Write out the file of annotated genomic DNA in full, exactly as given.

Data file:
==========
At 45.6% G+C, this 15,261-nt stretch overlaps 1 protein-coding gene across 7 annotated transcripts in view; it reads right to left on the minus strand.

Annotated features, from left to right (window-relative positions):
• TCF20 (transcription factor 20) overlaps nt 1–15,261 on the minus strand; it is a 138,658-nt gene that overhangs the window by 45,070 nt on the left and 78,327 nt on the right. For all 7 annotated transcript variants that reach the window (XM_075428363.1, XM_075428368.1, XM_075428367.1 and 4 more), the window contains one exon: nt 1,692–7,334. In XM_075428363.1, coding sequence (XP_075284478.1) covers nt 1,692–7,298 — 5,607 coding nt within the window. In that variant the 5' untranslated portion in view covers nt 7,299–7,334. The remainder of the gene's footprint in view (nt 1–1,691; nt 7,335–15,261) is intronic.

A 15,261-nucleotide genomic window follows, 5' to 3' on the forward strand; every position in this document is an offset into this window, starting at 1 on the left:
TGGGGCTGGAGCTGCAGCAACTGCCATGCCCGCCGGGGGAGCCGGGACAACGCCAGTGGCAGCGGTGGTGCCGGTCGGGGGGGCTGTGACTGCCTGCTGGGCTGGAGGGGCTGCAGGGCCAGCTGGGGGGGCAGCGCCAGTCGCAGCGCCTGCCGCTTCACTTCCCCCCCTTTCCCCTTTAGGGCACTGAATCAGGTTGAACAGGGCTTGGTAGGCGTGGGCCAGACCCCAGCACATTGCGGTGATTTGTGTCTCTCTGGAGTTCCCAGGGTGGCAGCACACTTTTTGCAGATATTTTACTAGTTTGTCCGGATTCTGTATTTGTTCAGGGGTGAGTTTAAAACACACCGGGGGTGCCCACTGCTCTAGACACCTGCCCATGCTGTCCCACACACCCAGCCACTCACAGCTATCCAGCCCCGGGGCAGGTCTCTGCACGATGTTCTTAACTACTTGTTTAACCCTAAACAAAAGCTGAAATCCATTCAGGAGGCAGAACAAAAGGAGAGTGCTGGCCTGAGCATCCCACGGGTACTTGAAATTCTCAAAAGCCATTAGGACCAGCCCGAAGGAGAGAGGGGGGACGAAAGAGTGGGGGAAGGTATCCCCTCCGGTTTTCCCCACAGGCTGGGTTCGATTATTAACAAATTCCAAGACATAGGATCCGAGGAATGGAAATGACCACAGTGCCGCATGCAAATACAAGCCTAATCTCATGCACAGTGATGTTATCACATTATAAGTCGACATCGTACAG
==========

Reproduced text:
At 45.6% G+C, this 15,261-nt stretch overlaps 1 protein-coding gene across 7 annotated transcripts in view; it reads right to left on the minus strand.

Annotated features, from left to right (window-relative positions):
• TCF20 (transcription factor 20) overlaps nt 1–15,261 on the minus strand; it is a 138,658-nt gene that overhangs the window by 45,070 nt on the left and 78,327 nt on the right. For all 7 annotated transcript variants that reach the window (XM_075428363.1, XM_075428368.1, XM_075428367.1 and 4 more), the window contains one exon: nt 1,692–7,334. In XM_075428363.1, coding sequence (XP_075284478.1) covers nt 1,692–7,298 — 5,607 coding nt within the window. In that variant the 5' untranslated portion in view covers nt 7,299–7,334. The remainder of the gene's footprint in view (nt 1–1,691; nt 7,335–15,261) is intronic.

A 15,261-nucleotide genomic window follows, 5' to 3' on the forward strand; every position in this document is an offset into this window, starting at 1 on the left:
TGGGGCTGGAGCTGCAGCAACTGCCATGCCCGCCGGGGGAGCCGGGACAACGCCAGTGGCAGCGGTGGTGCCGGTCGGGGGGGCTGTGACTGCCTGCTGGGCTGGAGGGGCTGCAGGGCCAGCTGGGGGGGCAGCGCCAGTCGCAGCGCCTGCCGCTTCACTTCCCCCCCTTTCCCCTTTAGGGCACTGAATCAGGTTGAACAGGGCTTGGTAGGCGTGGGCCAGACCCCAGCACATTGCGGTGATTTGTGTCTCTCTGGAGTTCCCAGGGTGGCAGCACACTTTTTGCAGATATTTTACTAGTTTGTCCGGATTCTGTATTTGTTCAGGGGTGAGTTTAAAACACACCGGGGGTGCCCACTGCTCTAGACACCTGCCCATGCTGTCCCACACACCCAGCCACTCACAGCTATCCAGCCCCGGGGCAGGTCTCTGCACGATGTTCTTAACTACTTGTTTAACCCTAAACAAAAGCTGAAATCCATTCAGGAGGCAGAACAAAAGGAGAGTGCTGGCCTGAGCATCCCACGGGTACTTGAAATTCTCAAAAGCCATTAGGACCAGCCCGAAGGAGAGAGGGGGGACGAAAGAGTGGGGGAAGGTATCCCCTCCGGTTTTCCCCACAGGCTGGGTTCGATTATTAACAAATTCCAAGACATAGGATCCGAGGAATGGAAATGACCACAGTGCCGCATGCAAATACAAGCCTAATCTCATGCACAGTGATGTTATCACATTATAAGTCGACATCGTACAG